The U.S. Constitution prohibits cruel and unusual punishment. While what qualifies usually considered cruel and unusual is debatable, most people would agree that it should include putting prison inmates in a situation where it is practically impossible to avoid getting infected with a potential deadly disease. But that’s exactly what was happening to inmates in San Quentin prison, who were getting infected with the coronavirus at a shocking rate. That’s why an appeals court has ruled that the prison must halve its population through paroles, early releases or transfers.
Covid-19 in San Quentin
While most jails and prisons worked to thin out their population at the start of the coronavirus pandemic, San Quentin officials have so far refused to do so despite overcrowding and massive infection rates. One particular problem is the structure itself, which was originally opened in 1852 and is known for having inadequate sanitation, cramped living quarters and poor ventilation -all of which make the spread of Covid-19 much easier. As if the prison’s basic design wasn’t bad enough, officials botched a transfer in May by neglecting to test prisoners that were sent from a Southern California prison -bringing a number of infected prisoners into the general inmate population.
When infection rates started to rise, outside advisors suggested the prison halve its population, which was over 3,500 at the time. Doing so would help ensure inmates could be housed separately, reduce the spread of the virus, and provide more space for inmates who needed to be quarantined or treated for Covid-19.
Prison officials still refused to increase the number of paroles and transfers like many other prisons across the state did. As a result, the prison became home to one of the worst coronavirus outbreaks in the country, with 75% of inmates getting infected. Of the 2,200 inmates who were infected, 28 died and nearly 300 employees were infected, with one dying.
Since the peak of the outbreak San Quentin did begin to release some inmates through early and scheduled releases, bringing their current population 2,900.
Is Exposure to Disease Cruel and Unusual Punishment?
The California appeals court sure believed so and while the outbreak has since ended, with only one inmate currently infected, the court has still ruled that the prison must now reduce its population by half, bringing it down to below 1,775. The judges are in agreement that a second outbreak is likely to occur over winter and that the prison administration’s previous “deliberate indifference” to the threat to their prisoners was “morally indefensible and constitutionally untenable.”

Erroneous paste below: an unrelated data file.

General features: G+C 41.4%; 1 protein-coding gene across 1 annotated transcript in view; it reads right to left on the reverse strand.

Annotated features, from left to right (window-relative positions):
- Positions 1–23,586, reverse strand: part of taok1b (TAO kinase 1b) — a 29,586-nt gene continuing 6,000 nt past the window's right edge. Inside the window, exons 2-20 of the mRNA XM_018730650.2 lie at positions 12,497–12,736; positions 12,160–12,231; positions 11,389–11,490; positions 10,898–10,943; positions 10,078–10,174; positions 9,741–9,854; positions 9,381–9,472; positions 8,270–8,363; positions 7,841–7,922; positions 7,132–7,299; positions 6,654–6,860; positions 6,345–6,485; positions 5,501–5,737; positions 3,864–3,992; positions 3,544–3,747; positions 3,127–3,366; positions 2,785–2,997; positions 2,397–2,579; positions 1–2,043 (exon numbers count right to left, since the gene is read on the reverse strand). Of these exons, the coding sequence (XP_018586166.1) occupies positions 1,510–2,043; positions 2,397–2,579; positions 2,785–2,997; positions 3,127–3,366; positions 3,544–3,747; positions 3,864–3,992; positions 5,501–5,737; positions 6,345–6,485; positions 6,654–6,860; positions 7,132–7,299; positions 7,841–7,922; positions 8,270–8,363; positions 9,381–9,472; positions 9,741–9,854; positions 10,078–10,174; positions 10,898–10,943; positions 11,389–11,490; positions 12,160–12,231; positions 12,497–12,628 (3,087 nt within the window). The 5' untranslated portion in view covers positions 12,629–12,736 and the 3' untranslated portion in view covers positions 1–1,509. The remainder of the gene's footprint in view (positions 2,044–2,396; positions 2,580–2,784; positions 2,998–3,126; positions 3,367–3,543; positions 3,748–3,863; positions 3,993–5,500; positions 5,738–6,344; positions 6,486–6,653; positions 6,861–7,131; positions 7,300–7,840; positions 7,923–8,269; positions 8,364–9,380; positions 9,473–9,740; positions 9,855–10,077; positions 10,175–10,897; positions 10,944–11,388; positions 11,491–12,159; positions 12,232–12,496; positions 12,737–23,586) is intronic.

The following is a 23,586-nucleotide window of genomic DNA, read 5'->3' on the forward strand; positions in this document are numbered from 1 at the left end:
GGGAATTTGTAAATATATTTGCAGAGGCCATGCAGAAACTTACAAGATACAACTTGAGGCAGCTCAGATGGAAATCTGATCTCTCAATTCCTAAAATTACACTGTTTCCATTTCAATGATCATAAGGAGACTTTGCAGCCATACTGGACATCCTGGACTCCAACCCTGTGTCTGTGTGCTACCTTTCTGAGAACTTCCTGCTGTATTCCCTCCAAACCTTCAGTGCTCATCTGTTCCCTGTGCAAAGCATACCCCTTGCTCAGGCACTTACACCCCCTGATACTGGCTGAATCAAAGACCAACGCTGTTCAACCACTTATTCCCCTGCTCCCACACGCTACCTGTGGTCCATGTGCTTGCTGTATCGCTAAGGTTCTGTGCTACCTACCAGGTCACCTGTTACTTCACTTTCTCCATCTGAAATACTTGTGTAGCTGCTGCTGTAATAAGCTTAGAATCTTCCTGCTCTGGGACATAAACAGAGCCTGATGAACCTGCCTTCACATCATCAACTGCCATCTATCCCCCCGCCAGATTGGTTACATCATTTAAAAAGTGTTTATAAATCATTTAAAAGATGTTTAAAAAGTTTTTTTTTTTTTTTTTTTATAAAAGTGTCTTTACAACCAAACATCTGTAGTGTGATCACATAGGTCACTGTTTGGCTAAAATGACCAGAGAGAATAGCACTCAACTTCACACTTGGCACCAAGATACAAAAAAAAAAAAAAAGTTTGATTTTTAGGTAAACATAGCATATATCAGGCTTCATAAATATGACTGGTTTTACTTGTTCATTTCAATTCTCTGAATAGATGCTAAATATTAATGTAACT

So What Does That Mean for Prisoners?
It’s possible this ruling could mean nothing if officials appeal the decision and win in the higher court. State prison officials say they are deciding whether to do this. Assuming they follow the ruling though, it’s hard to say if this will actually result in the release of many prisoners as clearing out the population can be done through parole, early releases or transfers. With so many other prisons making such strides to clear out their population, there is enough vacancy in other prisons that the state could simply transfer half of the inmates from San Quentin without making any releases.
That being said, many are arguing that paroles are the only fair option for inmates though, because a botched prison transfer was to blame for the initial outbreak and prisoners were already victims to cruel and unusual punishment as a result. Attorneys representing over 300 inmates are arguing that their clients should be released early on these grounds. It’s also worth adding that other prisons, while slightly safer, still have a higher rate of infection than the outside world. In fact, studies show those incarcerated have five times the normal rates of infection.
The appeals court specifically suggested the prison considered releasing older inmates who were convicted of violent crimes because they are at such a high risk in this pandemic. Prison officials previously excluded these people from early release considerations due to the fact that they were convicted for violent crimes.
Of the total prison population, it’s worth adding that around 700 inmates in San Quentin are on death row, and therefore cannot be transferred to other prisons because the prison is currently the only location where male death row inmates are held.
The coronavirus is continuing to have a dramatic impact on the justice system and things are changing every month. If you have any question about how Covid-19 might affect your criminal case or the case of a loved one, please call (760) 643-4050 to schedule a free initial consultation with Peter M. Liss.